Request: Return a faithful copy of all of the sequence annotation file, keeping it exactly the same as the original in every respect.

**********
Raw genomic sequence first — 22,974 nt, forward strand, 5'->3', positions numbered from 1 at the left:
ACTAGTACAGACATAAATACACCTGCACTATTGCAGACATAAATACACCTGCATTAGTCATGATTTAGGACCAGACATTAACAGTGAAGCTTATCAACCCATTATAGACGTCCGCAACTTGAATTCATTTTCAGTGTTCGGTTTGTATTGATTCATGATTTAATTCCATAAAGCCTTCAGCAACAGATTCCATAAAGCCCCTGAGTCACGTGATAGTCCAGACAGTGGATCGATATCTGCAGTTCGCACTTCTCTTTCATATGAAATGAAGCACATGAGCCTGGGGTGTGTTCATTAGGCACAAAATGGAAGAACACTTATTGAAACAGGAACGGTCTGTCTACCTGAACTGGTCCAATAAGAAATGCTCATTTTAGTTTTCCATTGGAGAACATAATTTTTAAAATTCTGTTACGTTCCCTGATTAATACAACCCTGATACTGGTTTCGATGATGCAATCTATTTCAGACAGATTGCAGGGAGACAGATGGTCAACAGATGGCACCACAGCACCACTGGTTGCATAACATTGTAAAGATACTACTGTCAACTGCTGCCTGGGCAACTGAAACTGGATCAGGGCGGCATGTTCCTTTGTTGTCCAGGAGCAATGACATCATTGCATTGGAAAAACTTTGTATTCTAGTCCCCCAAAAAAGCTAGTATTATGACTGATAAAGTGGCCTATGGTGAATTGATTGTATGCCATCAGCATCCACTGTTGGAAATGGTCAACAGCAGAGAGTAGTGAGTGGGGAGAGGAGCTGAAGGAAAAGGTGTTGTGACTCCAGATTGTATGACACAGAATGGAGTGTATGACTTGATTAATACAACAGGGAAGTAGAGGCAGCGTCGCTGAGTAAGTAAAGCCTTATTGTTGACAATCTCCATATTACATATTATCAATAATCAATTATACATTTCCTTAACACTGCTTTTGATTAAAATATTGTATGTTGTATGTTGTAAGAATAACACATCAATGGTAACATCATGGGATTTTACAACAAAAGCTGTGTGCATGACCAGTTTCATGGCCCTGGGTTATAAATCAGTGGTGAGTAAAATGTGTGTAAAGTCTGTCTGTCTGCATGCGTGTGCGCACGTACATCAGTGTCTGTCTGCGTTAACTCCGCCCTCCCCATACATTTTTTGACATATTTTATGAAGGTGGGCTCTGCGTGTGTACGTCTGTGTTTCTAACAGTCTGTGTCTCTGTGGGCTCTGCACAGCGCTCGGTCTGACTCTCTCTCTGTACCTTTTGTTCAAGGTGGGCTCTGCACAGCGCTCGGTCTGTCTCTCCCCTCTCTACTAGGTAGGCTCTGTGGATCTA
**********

Raw genomic sequence first — 22,974 nt, forward strand, 5'->3', positions numbered from 1 at the left:
ACTAGTACAGACATAAATACACCTGCACTATTGCAGACATAAATACACCTGCATTAGTCATGATTTAGGACCAGACATTAACAGTGAAGCTTATCAACCCATTATAGACGTCCGCAACTTGAATTCATTTTCAGTGTTCGGTTTGTATTGATTCATGATTTAATTCCATAAAGCCTTCAGCAACAGATTCCATAAAGCCCCTGAGTCACGTGATAGTCCAGACAGTGGATCGATATCTGCAGTTCGCACTTCTCTTTCATATGAAATGAAGCACATGAGCCTGGGGTGTGTTCATTAGGCACAAAATGGAAGAACACTTATTGAAACAGGAACGGTCTGTCTACCTGAACTGGTCCAATAAGAAATGCTCATTTTAGTTTTCCATTGGAGAACATAATTTTTAAAATTCTGTTACGTTCCCTGATTAATACAACCCTGATACTGGTTTCGATGATGCAATCTATTTCAGACAGATTGCAGGGAGACAGATGGTCAACAGATGGCACCACAGCACCACTGGTTGCATAACATTGTAAAGATACTACTGTCAACTGCTGCCTGGGCAACTGAAACTGGATCAGGGCGGCATGTTCCTTTGTTGTCCAGGAGCAATGACATCATTGCATTGGAAAAACTTTGTATTCTAGTCCCCCAAAAAAGCTAGTATTATGACTGATAAAGTGGCCTATGGTGAATTGATTGTATGCCATCAGCATCCACTGTTGGAAATGGTCAACAGCAGAGAGTAGTGAGTGGGGAGAGGAGCTGAAGGAAAAGGTGTTGTGACTCCAGATTGTATGACACAGAATGGAGTGTATGACTTGATTAATACAACAGGGAAGTAGAGGCAGCGTCGCTGAGTAAGTAAAGCCTTATTGTTGACAATCTCCATATTACATATTATCAATAATCAATTATACATTTCCTTAACACTGCTTTTGATTAAAATATTGTATGTTGTATGTTGTAAGAATAACACATCAATGGTAACATCATGGGATTTTACAACAAAAGCTGTGTGCATGACCAGTTTCATGGCCCTGGGTTATAAATCAGTGGTGAGTAAAATGTGTGTAAAGTCTGTCTGTCTGCATGCGTGTGCGCACGTACATCAGTGTCTGTCTGCGTTAACTCCGCCCTCCCCATACATTTTTTGACATATTTTATGAAGGTGGGCTCTGCGTGTGTACGTCTGTGTTTCTAACAGTCTGTGTCTCTGTGGGCTCTGCACAGCGCTCGGTCTGACTCTCTCTCTGTACCTTTTGTTCAAGGTGGGCTCTGCACAGCGCTCGGTCTGTCTCTCCCCTCTCTACTAGGTAGGCTCTGTGGATCTA